Analysing Ms Yingluck’s political longevity and how it is likely to be upended does not condone the process. Thailand is now in a familiar conundrum. Another elected government from Thaksin’s power bases, haunted by corruption allegations and hounded by critical policy missteps, is being overthrown not in parliament, but in the streets and in the corridors of the judiciary and other watchdog agencies. The last time this happened, in December 2008, it begot the red-shirt demonstrators because Thaksin manipulated them and because they were effectively disenfranchised.

This time must be different. If Ms Yingluck is deposed in a similar fashion, the caretaker government that comes after her must be inclusive. Thailand does not lack human talent but it must come up with a broad-based, multi-partisan government that features not only Thaksin’s opponents but also includes some of the more palatable members of the Thaksin side. Otherwise another partisan government, as was the case from December 2008 to July 2011, would be a recipe for more confrontation and mayhem. We have seen the power plays in 2008 leading to violent pushback in 2009-10. Let’s not go there again.

One way ahead is to narrow the divide and capitalise on the cracks that have emerged among Thaksin’s power bases. His amnesty bid, undertaken by the Yingluck government, has left a sense of betrayal across broad sections of the red shirts who may now be in disarray after seeing that Thaksin is all about himself, his clan and cronies, not them and never Thailand. Thaksin can defy and face off against his opponents time and again but he is electorally vulnerable if his key constituents are up in arms against him.

The rice-pledging corruption and incompetence have outraged farmers and undermined the perceived Thaksin policy magic. His populist platform is the driving linchpin of his resilience and longevity. But now the policy initiatives under Ms Yingluck have sputtered and are heading towards wreckage. The rice scheme, in particular, has opened the eyes of PDRC protesters and all sorts of anti-Thaksin groups to the plight of the farm sector.

Commodity prices are chronically unstable, and farming livelihoods are constantly beset with indebtedness. It is poignant to see the outpouring of sympathy for farmers from myriad rank-and-file PDRC supporters in their street rallies and in social media. If this budding empathy is broadened and sustained, it could reach out to not just the farming sector but many other upcountry citizens who have toiled under Thaksin’s shadow for lack of a better alternative.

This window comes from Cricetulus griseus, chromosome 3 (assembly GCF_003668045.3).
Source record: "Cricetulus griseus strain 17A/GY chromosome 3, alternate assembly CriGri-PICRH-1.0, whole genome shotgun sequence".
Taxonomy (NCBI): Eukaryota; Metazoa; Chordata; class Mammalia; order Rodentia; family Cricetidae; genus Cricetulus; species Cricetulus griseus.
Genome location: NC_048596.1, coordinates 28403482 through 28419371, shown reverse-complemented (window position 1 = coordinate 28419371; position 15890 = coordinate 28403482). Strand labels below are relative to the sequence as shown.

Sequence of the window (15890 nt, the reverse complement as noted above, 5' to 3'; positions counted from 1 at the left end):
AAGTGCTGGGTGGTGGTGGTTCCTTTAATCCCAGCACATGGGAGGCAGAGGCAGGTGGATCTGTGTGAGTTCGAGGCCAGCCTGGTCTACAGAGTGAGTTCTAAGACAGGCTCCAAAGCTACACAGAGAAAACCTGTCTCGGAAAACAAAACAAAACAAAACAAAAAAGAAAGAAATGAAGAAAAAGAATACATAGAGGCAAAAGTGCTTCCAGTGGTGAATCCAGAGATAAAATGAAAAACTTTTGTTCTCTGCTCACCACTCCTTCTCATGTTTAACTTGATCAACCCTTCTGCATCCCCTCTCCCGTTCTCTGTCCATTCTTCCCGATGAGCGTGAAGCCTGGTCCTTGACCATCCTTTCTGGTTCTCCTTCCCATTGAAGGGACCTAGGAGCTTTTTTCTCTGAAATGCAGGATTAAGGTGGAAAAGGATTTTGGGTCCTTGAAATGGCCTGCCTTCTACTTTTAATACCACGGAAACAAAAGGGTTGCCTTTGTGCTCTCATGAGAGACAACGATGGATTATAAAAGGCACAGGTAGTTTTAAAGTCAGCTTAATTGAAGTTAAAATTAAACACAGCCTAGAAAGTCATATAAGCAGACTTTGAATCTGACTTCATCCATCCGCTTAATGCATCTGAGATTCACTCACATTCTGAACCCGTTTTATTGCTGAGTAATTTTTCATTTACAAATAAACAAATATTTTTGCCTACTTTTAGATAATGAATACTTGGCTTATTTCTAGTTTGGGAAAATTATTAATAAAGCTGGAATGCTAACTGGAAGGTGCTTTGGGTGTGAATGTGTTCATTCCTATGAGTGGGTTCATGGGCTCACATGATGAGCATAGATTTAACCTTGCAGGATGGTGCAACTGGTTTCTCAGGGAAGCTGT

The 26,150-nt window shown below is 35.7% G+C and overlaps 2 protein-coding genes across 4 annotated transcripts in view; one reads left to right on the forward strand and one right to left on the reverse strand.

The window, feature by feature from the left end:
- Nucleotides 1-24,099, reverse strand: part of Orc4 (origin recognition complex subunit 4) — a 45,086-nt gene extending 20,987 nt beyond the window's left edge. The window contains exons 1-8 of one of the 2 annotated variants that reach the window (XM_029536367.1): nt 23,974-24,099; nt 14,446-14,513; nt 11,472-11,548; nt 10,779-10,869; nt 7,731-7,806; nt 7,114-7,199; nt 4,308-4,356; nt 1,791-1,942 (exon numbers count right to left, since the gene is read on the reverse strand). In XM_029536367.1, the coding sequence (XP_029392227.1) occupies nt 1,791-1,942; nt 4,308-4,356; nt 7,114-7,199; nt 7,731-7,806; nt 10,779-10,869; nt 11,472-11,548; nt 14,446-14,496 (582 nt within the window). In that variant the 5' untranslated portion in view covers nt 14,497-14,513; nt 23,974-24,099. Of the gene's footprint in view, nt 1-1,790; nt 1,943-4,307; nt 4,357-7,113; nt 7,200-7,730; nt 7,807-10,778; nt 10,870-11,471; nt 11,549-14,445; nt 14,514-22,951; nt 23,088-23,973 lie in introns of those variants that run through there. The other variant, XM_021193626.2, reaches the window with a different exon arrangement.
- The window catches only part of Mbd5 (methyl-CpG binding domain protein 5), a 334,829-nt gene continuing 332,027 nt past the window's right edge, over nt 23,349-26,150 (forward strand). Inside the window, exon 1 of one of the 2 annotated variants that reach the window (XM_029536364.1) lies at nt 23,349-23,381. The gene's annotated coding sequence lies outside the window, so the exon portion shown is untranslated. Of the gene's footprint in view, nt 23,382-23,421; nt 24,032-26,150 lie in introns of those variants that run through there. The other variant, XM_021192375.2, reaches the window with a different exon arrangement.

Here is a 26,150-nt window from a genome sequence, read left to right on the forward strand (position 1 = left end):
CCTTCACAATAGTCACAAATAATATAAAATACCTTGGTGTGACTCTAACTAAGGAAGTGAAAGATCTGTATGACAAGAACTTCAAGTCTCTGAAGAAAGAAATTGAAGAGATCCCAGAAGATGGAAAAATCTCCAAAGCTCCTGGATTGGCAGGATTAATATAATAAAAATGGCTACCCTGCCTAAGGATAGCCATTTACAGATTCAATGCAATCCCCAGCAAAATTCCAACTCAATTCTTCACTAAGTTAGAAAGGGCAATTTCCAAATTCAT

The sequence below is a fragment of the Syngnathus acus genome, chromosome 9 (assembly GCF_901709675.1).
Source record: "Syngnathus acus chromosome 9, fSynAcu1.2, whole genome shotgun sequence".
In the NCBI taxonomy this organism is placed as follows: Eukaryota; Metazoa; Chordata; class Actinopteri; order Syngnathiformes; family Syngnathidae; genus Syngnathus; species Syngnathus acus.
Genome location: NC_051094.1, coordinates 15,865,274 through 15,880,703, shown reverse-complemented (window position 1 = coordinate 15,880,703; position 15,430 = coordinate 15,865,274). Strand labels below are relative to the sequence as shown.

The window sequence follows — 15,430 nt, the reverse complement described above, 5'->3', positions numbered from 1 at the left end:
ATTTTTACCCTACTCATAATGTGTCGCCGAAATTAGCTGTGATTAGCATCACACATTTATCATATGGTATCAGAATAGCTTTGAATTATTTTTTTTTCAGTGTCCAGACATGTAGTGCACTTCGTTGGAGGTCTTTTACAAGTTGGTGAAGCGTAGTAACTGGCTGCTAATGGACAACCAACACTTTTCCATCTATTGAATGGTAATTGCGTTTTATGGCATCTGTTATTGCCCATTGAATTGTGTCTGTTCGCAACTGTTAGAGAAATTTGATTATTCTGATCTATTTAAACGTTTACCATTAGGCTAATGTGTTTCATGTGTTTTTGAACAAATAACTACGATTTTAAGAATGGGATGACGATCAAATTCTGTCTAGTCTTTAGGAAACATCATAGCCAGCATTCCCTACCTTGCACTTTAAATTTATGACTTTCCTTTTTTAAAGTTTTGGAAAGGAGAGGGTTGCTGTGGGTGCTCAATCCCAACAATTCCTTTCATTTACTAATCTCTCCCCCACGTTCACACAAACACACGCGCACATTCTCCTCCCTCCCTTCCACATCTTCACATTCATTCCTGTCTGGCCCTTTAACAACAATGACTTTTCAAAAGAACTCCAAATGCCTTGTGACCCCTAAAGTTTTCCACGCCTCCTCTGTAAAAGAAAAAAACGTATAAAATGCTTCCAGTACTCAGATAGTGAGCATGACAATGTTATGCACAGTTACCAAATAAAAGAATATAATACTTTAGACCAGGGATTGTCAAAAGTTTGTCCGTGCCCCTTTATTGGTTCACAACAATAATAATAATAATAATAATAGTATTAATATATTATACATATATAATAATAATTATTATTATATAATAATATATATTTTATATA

Such a grand realignment is premised on respecting and accepting rural voices into the mainstream fold that is dominated by and centred in Bangkok. This overdue embrace between Thaksin’s opponents and his support bases mainly from the North and Northeast can marginalise him and profoundly move Thailand beyond its visceral polarisation.

On the other hand, continued alienation of Thaksin’s rural supporters would generate the opposite outcome. If they are not recognised and accepted, the pro-Thaksin red shirts will have nowhere to go but back to Thaksin and his Pheu Thai Party.

Thitinan Pongsudhirak is associate professor and director of the Institute of Security and International Studies, Faculty of Political Science, Chulalongkorn University.

Thitinan Pongsudhirak

Senior fellow of the Institute of Security and International Studies at Chulalongkorn University

A professor and senior fellow of the Institute of Security and International Studies at Chulalongkorn University’s Faculty of Political Science, he earned a PhD from the London School of Economics with a top dissertation prize in 2002. Recognised for excellence in opinion writing from Society of Publishers in Asia, his views and articles have been published widely by local and international media.